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The Life-Cycle and the Business-Cycle of Wage Risk: A Cross-Country Comparison

Author

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  • Bayer, Christian

    () (University of Bonn)

  • Juessen, Falko

    () (University of Wuppertal)

Abstract

This paper provides a cross-country comparison of life-cycle and business-cycle fluctuations in the dispersion of household-level wage innovations. We draw our inference from household panel data sets for the US, the UK, and Germany. First, we find that household characteristics explain about 25% of the dispersion in wages within an age group in all three countries. Second, the cross-sectional variance of wages is almost linearly increasing in household age in all three countries, but with increments being smaller in the European data. Third, we find that wage risk is procyclical in Germany while it is countercyclical in the US and acyclical in the UK, pointing towards labor market institutions being pivotal in determining the cyclical properties of labor market risk.

Suggested Citation

  • Bayer, Christian & Juessen, Falko, 2009. "The Life-Cycle and the Business-Cycle of Wage Risk: A Cross-Country Comparison," IZA Discussion Papers 4402, Institute for the Study of Labor (IZA).
  • Handle: RePEc:iza:izadps:dp4402
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    References listed on IDEAS

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    1. Lars Ljungqvist & Thomas J. Sargent, 2008. "Two Questions about European Unemployment," Econometrica, Econometric Society, vol. 76(1), pages 1-29, January.
    2. Paul Gomme & Richard Rogerson & Peter Rupert & Randall Wright, 2005. "The Business Cycle and the Life Cycle," NBER Chapters,in: NBER Macroeconomics Annual 2004, Volume 19, pages 415-592 National Bureau of Economic Research, Inc.
    3. Deaton, Angus & Paxson, Christina, 1994. "Intertemporal Choice and Inequality," Journal of Political Economy, University of Chicago Press, vol. 102(3), pages 437-467, June.
    4. Jonathan Heathcote & Fabrizio Perri & Giovanni L. Violante, 2010. "Unequal We Stand: An Empirical Analysis of Economic Inequality in the United States: 1967-2006," Review of Economic Dynamics, Elsevier for the Society for Economic Dynamics, vol. 13(1), pages 15-51, January.
    5. Dickens, Richard, 2000. "The Evolution of Individual Male Earnings in Great Britain: 1975-95," Economic Journal, Royal Economic Society, vol. 110(460), pages 27-49, January.
    6. Amanda Gosling & Stephen Machin & Costas Meghir, 2000. "The Changing Distribution of Male Wages in the U.K," Review of Economic Studies, Oxford University Press, vol. 67(4), pages 635-666.
    7. Dirk Krueger & Fabrizio Perri, 2006. "Does Income Inequality Lead to Consumption Inequality? Evidence and Theory -super-1," Review of Economic Studies, Oxford University Press, vol. 73(1), pages 163-193.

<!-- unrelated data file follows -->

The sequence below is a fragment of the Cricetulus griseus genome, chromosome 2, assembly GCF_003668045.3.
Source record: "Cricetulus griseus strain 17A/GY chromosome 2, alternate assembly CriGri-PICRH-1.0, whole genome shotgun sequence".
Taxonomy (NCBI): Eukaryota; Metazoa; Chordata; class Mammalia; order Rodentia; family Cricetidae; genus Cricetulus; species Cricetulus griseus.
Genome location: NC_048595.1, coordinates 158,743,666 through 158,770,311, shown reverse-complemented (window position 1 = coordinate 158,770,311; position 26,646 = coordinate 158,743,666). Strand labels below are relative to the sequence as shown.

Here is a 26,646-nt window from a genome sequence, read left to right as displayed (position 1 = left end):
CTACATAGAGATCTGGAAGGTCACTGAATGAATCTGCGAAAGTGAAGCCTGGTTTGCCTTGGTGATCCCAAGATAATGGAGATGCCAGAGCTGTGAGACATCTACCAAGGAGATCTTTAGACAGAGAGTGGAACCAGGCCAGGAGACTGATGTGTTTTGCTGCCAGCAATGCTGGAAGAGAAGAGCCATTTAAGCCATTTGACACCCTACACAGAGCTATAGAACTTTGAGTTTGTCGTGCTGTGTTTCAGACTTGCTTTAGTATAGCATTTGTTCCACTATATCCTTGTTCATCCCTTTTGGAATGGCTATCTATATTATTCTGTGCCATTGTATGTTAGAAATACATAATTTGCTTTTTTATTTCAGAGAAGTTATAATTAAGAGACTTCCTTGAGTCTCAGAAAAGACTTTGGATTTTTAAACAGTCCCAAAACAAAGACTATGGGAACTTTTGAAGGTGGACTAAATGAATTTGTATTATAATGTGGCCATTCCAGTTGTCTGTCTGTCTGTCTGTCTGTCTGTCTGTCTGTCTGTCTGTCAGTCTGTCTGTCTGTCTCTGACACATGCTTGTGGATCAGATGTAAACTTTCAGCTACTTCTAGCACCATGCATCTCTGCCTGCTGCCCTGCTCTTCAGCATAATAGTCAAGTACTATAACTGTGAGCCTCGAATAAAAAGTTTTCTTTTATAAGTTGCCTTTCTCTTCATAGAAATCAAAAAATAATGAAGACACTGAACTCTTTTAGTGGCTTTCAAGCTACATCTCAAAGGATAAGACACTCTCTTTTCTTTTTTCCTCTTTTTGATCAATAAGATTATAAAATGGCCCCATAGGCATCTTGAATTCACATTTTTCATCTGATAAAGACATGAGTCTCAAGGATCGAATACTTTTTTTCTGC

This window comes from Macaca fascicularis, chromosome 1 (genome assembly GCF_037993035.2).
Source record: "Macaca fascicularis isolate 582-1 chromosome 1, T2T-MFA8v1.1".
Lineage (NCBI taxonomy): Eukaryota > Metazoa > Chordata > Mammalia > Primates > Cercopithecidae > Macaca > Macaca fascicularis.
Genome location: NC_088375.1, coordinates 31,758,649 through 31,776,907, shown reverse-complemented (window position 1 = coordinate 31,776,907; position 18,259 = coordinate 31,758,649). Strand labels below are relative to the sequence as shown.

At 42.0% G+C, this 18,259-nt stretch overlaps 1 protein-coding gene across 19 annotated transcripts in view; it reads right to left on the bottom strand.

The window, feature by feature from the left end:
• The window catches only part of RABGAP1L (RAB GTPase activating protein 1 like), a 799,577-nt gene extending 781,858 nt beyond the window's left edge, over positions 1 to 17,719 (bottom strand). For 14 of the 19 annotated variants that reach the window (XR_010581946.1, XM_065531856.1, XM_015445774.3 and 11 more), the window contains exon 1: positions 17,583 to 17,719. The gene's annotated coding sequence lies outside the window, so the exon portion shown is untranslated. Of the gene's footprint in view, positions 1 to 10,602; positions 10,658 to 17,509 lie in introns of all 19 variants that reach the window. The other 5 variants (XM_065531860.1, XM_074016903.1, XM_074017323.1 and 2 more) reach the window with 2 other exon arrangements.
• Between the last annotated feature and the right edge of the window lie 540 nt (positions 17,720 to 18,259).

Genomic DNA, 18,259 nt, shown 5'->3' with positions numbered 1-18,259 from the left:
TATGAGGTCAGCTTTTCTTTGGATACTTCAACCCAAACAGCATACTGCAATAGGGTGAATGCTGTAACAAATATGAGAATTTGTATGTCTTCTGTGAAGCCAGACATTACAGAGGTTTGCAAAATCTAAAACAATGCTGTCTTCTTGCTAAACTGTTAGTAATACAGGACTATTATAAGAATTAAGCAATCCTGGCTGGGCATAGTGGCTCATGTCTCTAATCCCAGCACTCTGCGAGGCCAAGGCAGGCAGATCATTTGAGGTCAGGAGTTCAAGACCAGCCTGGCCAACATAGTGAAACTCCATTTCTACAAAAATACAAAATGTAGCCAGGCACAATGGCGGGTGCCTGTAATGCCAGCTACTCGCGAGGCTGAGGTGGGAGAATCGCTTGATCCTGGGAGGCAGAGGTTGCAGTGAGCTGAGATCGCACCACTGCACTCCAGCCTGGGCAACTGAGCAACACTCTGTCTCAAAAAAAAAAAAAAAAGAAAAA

8. Richard Blundell & Ben Etheridge, 2010. "Consumption, Income and Earnings Inequality in Britain," Review of Economic Dynamics, Elsevier for the Society for Economic Dynamics, vol. 13(1), pages 76-102, January.
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    Cited by:

    1. Lütticke, Ralph & Bayer, Christian & Pham, Lien & Tjaden, Volker, 2013. "Household Income Risk, Nominal Frictions, and Incomplete Markets," Annual Conference 2013 (Duesseldorf): Competition Policy and Regulation in a Global Economic Order 79868, Verein für Socialpolitik / German Economic Association.
    2. Ruediger Bachmann & Christian Bayer, 2009. "Firm-Specific Productivity Risk over the Business Cycle: Facts and Aggregate Implications," 2009 Meeting Papers 869, Society for Economic Dynamics.
    3. Hans Fehr & Manuel Kallweit & Fabian Kindermann, 2013. "Reforming Family Taxation in Germany - Labor Supply vs. Insurance Effects," CESifo Working Paper Series 4386, CESifo Group Munich.
    4. Christian Bayer & Falko Juessen, 2015. "Happiness and the Persistence of Income Shocks," American Economic Journal: Macroeconomics, American Economic Association, vol. 7(4), pages 160-187, October.
    5. Nicola Fuchs-Schuendeln & Dirk Krueger & Mathias Sommer, 2010. "Inequality Trends for Germany in the Last Two Decades: A Tale of Two Countries," Review of Economic Dynamics, Elsevier for the Society for Economic Dynamics, vol. 13(1), pages 103-132, January.

    More about this item

    Keywords

    business cycle; uncertainty fluctuations; heterogeneity; life-cycle risk; wages;

    JEL classification:

    • E20 - Macroeconomics and Monetary Economics - - Consumption, Saving, Production, Employment, and Investment - - - General (includes Measurement and Data)
    • D31 - Microeconomics - - Distribution - - - Personal Income and Wealth Distribution
    • D91 - Microeconomics - - Micro-Based Behavioral Economics - - - Role and Effects of Psychological, Emotional, Social, and Cognitive Factors on Decision Making
    • J31 - Labor and Demographic Economics - - Wages, Compensation, and Labor Costs - - - Wage Level and Structure; Wage Differentials

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